He crossed to the Emporium and brought the supplies he needed. He crossed the bridge to west town and drew up at the livery stable.

"Got a pack horse for sale?"

"See Dolan. He's the man with horses to sell."

Kilkenny hesitated. Dolan might know him. A lot of men had ridden with Sheridan, but the last thing he wanted was to be recognized in this town. Yet to pack the supplies he wanted he needed at least one more horse.

The man indicated the corrals. "He might sell that paint."

The fellow got up, taking his pipe from his mouth. He was a small man with work-hardened hands. "Seen the marshall yet?"

"Macy? Yes, I've seen him."

"He's the sheriff. I mean the marshall, Harry Lott. If you ain't seen him, you will. He aims to get the jump on strangers. Says the way to run a town is to keep it buffaloed."

"How do he and Macy get along?"

"They don't. Macy's a solid citizen."

The man still hesitated. "My name's Hammett. Tell you what I'll do. I'll see if Dolan has a pack horse to sell."

"It'll be a favor."

Kilkenny walked to the corral and studied the horses. They were not the kind to be found on any cattle spread, but chosen animals, the sort preferred by outlaws who needed speed and bottom. He had walked around the corner of the corral when a big, heavy-shouldered man strode down to where he had been standing and looked around. He had a long, hard-jawed face. He wore two guns tied down and was roughly and carelessly dressed. On his vest was a badge.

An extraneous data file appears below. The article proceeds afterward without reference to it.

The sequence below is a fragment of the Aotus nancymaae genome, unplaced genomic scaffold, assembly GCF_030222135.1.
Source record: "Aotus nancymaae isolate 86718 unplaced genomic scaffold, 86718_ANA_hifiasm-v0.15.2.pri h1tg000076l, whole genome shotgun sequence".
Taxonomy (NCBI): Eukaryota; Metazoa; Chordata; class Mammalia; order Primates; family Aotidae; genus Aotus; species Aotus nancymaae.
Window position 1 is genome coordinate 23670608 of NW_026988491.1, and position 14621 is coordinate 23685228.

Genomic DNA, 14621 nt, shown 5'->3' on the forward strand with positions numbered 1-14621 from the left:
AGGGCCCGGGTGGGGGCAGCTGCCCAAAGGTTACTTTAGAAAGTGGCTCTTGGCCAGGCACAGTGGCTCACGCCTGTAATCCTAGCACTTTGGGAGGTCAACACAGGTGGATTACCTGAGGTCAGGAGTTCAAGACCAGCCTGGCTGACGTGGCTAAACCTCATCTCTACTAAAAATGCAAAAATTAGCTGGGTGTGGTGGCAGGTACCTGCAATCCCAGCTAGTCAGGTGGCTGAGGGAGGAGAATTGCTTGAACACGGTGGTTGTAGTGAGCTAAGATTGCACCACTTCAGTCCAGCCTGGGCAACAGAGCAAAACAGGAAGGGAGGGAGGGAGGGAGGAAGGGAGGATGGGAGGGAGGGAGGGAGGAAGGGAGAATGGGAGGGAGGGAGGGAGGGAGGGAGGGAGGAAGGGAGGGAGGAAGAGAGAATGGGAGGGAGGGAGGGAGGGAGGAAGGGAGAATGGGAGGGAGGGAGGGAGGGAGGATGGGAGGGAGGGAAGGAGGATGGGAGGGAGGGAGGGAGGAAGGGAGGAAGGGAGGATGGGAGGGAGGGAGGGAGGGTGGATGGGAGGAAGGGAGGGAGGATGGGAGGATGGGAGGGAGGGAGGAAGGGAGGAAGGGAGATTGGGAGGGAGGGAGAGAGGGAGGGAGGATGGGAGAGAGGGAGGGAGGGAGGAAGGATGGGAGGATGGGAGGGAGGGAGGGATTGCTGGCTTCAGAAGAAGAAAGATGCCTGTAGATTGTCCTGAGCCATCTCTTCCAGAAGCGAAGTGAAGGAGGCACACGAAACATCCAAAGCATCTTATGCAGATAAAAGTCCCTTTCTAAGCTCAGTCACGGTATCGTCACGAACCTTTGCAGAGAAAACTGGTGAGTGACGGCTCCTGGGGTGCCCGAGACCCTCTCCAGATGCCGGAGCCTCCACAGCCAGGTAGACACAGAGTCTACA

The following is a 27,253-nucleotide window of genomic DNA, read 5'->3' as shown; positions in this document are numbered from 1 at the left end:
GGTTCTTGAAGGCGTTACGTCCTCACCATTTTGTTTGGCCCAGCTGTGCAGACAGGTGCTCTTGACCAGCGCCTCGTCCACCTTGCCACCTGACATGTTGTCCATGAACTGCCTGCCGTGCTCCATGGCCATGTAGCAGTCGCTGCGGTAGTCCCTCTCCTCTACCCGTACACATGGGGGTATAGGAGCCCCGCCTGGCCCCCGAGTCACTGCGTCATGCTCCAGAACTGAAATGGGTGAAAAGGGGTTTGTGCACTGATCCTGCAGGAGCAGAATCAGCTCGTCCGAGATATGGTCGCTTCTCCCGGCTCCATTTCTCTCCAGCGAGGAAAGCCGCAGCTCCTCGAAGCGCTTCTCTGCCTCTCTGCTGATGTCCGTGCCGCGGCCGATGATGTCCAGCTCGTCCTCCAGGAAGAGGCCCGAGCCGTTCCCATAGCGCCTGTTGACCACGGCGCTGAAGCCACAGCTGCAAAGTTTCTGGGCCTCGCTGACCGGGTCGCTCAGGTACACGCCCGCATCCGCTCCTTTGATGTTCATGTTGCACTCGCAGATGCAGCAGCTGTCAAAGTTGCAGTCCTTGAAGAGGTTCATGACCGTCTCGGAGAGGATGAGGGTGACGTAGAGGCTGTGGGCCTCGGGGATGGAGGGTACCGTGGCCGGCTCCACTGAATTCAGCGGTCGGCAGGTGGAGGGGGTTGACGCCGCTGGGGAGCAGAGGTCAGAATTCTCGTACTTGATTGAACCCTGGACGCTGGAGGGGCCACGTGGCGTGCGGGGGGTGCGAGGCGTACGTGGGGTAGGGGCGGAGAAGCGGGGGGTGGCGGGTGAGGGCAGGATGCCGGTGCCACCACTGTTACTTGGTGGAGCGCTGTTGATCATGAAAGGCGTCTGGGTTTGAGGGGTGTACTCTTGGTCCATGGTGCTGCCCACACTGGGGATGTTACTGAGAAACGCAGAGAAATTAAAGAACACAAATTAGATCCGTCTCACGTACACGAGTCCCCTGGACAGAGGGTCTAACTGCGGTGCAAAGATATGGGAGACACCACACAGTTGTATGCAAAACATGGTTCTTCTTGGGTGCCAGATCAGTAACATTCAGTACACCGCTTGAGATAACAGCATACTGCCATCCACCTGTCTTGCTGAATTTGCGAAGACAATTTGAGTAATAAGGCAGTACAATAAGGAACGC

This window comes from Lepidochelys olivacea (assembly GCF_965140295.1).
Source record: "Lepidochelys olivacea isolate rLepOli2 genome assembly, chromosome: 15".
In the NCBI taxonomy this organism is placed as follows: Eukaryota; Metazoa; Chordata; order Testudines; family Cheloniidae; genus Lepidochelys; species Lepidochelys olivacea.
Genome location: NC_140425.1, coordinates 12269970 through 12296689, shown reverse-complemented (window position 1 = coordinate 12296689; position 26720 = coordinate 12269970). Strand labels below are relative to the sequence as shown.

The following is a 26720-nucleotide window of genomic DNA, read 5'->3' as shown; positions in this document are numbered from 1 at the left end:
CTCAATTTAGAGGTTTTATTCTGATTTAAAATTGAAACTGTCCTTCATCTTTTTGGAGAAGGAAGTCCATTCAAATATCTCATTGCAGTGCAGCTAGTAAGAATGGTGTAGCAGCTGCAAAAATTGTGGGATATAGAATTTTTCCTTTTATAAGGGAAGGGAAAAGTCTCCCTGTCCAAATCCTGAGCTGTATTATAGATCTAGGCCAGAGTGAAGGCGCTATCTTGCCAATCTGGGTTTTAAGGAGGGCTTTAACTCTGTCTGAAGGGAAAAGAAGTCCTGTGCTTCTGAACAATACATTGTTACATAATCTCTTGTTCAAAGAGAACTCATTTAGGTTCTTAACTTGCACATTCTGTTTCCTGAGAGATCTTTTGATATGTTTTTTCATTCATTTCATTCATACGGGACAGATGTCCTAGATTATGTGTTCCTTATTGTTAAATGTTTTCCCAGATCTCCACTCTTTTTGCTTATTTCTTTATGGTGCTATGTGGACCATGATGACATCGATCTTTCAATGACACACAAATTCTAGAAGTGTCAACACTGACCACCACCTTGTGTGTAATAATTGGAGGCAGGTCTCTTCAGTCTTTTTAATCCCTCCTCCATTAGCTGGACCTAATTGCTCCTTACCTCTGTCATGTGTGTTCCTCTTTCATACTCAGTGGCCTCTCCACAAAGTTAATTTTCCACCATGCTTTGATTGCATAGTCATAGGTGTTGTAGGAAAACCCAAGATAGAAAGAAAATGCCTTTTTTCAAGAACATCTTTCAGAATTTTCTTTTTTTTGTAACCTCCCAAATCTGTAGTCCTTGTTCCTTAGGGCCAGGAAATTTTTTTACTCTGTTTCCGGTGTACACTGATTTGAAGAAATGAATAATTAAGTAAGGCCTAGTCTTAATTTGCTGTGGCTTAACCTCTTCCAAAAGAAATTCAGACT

Lott looked across the street toward Dolan's, then settled down to wait. Kilkenny rolled a smoke. Hammett came out of Dolan's and stopped on the step. Lott called to him and Hammett crossed the street. Kilkenny could hear their voices. "Where's the man who rode this horse?"

"He said something about getting a drink," Hammett said. "Stranger to me."

"What's he look like?"

"Looks all right. But nobody to monkey with. Looks mighty salty."

"He got to Savory's?"

"Didn't see. He ain't in Dolan's."

Lott walked past Hammett and headed for Savory's Saloon. Hammett watched him go, then caught up the buckskin's reins and brought him to Kilkenny. "Dolan said you could have the paint for fifteen bucks, but you'd better ride out of town until Lott gets over his sweat. He's drinkin' and huntin' trouble."

"Thanks." Kilkenny handed fifteen dollars to Hammett, then got into the corral and roped the paint. Putting on a halter and lead rope, he mounted his own horse and with a wave to Hammett, rode through the trees into the creek. He would avoid crossing the bridge in case the sound drew Lott back to the street.

At the Emporium he bought a pack saddle and loaded up, keeping a watchful eye out for Harry Lott. Irritably he realized he was only avoiding an issue that must soon be faced.